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That day 's arriv'd, that fatal hour!--“ Hear us, o hear, Almighty Pow'r! "Our guide in counsel, and our strength in fight! 6. Now war's important die is thrown, " If left the day to man alone, " How blind is Wisdom, and how weak is Might?
V. « Let prostrate hearts, and awful fear, " And deep remorse, and sighs sincere 66 For Britain's guilt the wrath divine appease ; " A wrath more formidable far 6. Than angry Nature's wasteful war, " The whirl of tempests, and the roar of seas. 50
VI. " From out the deep to thee we cry, “ To thee, at Nature's helm on high! r Steer thou our conduct, dread Omnipotense! « To thee for succour we resort; « Thy favour is our only port; "Our only rock of safety thy defence.
VII. "O Thou! to whom the lions roar, “ And, not unheard, thy boon implore! " Thy throne our bursts of cạnnon loud invoke: 66 Thou can'st arrest the flying ball, " Or send it back, and bid it fall " On those from whose proud deck the thunder broke.
VIII. " Britain in vain extends her care « To climes remote * for aids in war; " Still farther must it stretch to crush the foe: “ There's one alliance, one alone, “ Can crown her arms, or fix her throne, " And that alliance is not found below.
“ Ally Supreme! we turn to thee;
50 “ With seas and winds, henceforth, thy laws fulfil; "s 'Tis thine our blood to freeze or warm,
To rouse or hush the martial storm, " And turn the tide of conquest at thy will.
X. "'Tis thine to beam sublime renown, " Or quench the glories of a crown; "'Tis thine to doom, 'tis thine from Death to free, " To turn aside his levell'd dart, “ Or pluck it from the bleeding heart :--“ There, we cast anchor, we confide in thee. 60
XI. " Thou! who hast taught the North to roar, " And streaming † lights nocturnal pour
Of frightful aspect! when proud foes invade, « Their blasted pride with dread to seize, “ Bid Britain's flags, as meteors, blaze, ! And George depute to thunder in thy stead.
*. The right alone is bold and strong; ** Black hov'ring clouds appal the wrong " With dread of vengeance.---Nature's awful Sire! 6. Less than one moment shouldst thou frown, 70 66 Where is Puissance and Renown? “ Thrones tremble, empires sink, or worlds expire.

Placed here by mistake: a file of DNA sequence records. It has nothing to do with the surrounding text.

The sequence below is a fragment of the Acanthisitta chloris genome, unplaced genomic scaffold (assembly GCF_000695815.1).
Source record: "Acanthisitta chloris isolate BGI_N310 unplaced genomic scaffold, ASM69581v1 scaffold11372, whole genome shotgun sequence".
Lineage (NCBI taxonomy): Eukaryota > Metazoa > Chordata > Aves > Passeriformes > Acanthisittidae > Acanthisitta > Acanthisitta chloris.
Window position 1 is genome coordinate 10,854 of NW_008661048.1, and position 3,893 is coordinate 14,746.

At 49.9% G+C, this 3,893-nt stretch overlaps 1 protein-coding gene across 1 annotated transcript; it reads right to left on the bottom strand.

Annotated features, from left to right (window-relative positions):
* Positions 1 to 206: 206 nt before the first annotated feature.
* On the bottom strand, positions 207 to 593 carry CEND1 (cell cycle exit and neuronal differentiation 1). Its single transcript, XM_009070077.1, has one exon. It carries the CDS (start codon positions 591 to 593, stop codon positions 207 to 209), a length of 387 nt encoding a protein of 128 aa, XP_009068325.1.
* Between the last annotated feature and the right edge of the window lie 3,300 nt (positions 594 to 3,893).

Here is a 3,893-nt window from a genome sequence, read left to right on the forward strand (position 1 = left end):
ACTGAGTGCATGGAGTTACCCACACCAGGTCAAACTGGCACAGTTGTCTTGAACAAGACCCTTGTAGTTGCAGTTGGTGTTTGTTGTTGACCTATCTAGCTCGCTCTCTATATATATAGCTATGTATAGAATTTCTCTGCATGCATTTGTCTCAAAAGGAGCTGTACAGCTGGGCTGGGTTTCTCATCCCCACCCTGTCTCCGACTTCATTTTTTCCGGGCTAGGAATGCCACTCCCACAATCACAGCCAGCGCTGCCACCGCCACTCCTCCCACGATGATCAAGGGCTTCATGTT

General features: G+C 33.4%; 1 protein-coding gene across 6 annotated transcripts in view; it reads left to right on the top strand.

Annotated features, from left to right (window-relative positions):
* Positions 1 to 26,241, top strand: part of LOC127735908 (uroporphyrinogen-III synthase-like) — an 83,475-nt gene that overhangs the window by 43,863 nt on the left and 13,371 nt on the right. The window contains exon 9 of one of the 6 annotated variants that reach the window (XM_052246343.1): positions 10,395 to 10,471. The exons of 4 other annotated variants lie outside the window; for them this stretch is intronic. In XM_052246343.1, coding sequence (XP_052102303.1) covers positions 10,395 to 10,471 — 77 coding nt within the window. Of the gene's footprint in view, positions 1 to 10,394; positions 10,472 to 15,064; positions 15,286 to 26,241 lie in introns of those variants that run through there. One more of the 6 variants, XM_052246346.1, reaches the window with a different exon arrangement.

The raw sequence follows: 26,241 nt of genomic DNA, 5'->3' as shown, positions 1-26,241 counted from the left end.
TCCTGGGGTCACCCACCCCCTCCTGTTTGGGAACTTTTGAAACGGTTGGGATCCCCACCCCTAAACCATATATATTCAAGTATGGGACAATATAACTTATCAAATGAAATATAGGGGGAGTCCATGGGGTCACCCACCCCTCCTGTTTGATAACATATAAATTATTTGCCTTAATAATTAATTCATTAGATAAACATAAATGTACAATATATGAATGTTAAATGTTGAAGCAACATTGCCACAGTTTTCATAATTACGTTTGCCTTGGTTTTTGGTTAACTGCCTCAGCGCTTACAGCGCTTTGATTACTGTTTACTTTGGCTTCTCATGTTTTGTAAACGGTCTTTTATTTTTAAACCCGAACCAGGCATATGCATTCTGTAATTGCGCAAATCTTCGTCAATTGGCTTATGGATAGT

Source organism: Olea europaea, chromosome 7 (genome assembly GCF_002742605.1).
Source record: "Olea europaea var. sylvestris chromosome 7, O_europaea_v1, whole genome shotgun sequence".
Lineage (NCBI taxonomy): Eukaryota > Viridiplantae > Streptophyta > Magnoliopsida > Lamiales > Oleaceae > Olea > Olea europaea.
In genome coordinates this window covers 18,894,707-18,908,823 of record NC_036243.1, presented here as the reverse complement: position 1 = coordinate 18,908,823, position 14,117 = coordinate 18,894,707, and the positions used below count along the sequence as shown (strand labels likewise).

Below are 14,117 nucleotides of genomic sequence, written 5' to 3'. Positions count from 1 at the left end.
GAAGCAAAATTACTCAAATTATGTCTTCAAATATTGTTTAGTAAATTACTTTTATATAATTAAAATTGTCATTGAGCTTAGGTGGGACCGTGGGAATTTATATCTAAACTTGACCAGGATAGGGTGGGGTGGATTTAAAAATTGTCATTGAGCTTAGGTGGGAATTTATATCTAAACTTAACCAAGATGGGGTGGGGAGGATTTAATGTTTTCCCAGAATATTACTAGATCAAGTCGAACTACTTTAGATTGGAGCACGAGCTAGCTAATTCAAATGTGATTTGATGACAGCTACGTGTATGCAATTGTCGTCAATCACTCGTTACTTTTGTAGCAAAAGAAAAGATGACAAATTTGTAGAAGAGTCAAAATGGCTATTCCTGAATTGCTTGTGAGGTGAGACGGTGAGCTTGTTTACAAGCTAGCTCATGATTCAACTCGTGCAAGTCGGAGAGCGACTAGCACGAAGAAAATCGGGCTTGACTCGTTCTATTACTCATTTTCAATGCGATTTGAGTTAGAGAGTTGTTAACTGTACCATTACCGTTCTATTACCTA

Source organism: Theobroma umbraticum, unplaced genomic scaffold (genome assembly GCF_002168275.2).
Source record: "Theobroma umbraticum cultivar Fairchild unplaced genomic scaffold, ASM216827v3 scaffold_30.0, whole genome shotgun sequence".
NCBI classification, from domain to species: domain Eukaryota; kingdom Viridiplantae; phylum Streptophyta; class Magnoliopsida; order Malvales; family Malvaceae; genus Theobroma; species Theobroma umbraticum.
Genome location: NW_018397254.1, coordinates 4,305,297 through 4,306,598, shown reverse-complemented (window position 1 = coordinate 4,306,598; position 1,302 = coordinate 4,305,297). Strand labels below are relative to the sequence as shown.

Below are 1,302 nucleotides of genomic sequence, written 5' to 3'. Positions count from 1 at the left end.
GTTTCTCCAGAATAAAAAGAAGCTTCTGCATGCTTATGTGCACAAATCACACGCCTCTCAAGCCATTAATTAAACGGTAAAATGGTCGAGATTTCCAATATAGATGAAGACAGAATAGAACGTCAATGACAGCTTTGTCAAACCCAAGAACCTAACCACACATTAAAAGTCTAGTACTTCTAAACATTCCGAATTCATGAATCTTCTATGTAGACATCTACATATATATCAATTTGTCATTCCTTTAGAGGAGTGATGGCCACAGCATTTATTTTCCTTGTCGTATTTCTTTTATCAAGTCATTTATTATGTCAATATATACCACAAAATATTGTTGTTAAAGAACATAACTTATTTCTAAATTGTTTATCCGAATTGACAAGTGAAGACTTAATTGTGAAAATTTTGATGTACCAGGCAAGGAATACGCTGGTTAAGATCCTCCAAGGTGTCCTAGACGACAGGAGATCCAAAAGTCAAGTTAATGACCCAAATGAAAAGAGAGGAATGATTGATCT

« Let George the just chastise the vain.
A NAVAL LYRIC.
Written in imitation of
His Majesty's return from Hanover, Sept. 1729, and tbe
Monte decurrens velut amnis, imbres
PREFACE. A PINDARIC carries a formidable sound; but there is norbing formidable in the true nature of it, of which (wild utmost submission). I conceive the critics bave bilberto entertained a false idea. Pindar is as natural as Anacreon though not se familiar; as a fired star is as mucb in tbe bounds of nature as a flower of tbe field, tbough less obvious, and of greater dignity. This is not the received notion of Pindar: I shall iberefore soon support at large that bint which is now given.
Trade is a very noble subject in itself more proper than any for an Englishman, and particularly seasonable at this juncture,
We bave more specimens of good writinginevery provincelban in the sublime, our two famous epic poerns excepted. I was willing to make an attempt where I bad the fewest rivals.
jf, on reading this Ode, any man bas a ful'er idea of tbe real interest, or possible glory, of bis country than before, or a stronger impression from it, or a warmer concern for it, I give up to tbe critic any further reputation.
We bave e many copies and translations that pass for originals. This Ode, I bumbly conceive, is an original, though it professes imitation. No man can be like Pinder, by imitating any of bis particular works, any more than like Raphael, by copying the Cartoons. The genius and spirit of such great men must be collected from the wbole; and when thus we are possessed of it, we must erert its energy in subjects and designs of our own. Nothing is so unpindarical as following Pindar on the foot. Pindar is an original; and be must be so tuowbo would be like Pindar in tbat wbich is the greatest praise. No:bing' so unlike as a close copy and a noble original.
As for leng!h, l'indar has an unbroken ode of sir bundred lines. Notbing is long or short in writing, but relatively to the demand of lbe subject, and tbe manner of treating is. A disticb may be long, and a folio short. However, I bave broken this Ode into strains, each of which may be considered as a separate ode, if you please. And if the variety and fulness of matter be considered, I'am rather apprehensive of danger from brevi.y in this Ode, tban from lengib. But lank wriing is zubat l ibink ought most to be declined, if for nothing else, for our plenty of it.
The ode is tbe most spirited kind of poetry, and the Pindarick is the most spirited kind of ode. This I speak at my own very great peril; but truth has an eternal titie to our confession, ibougb we are sure to sufer by it.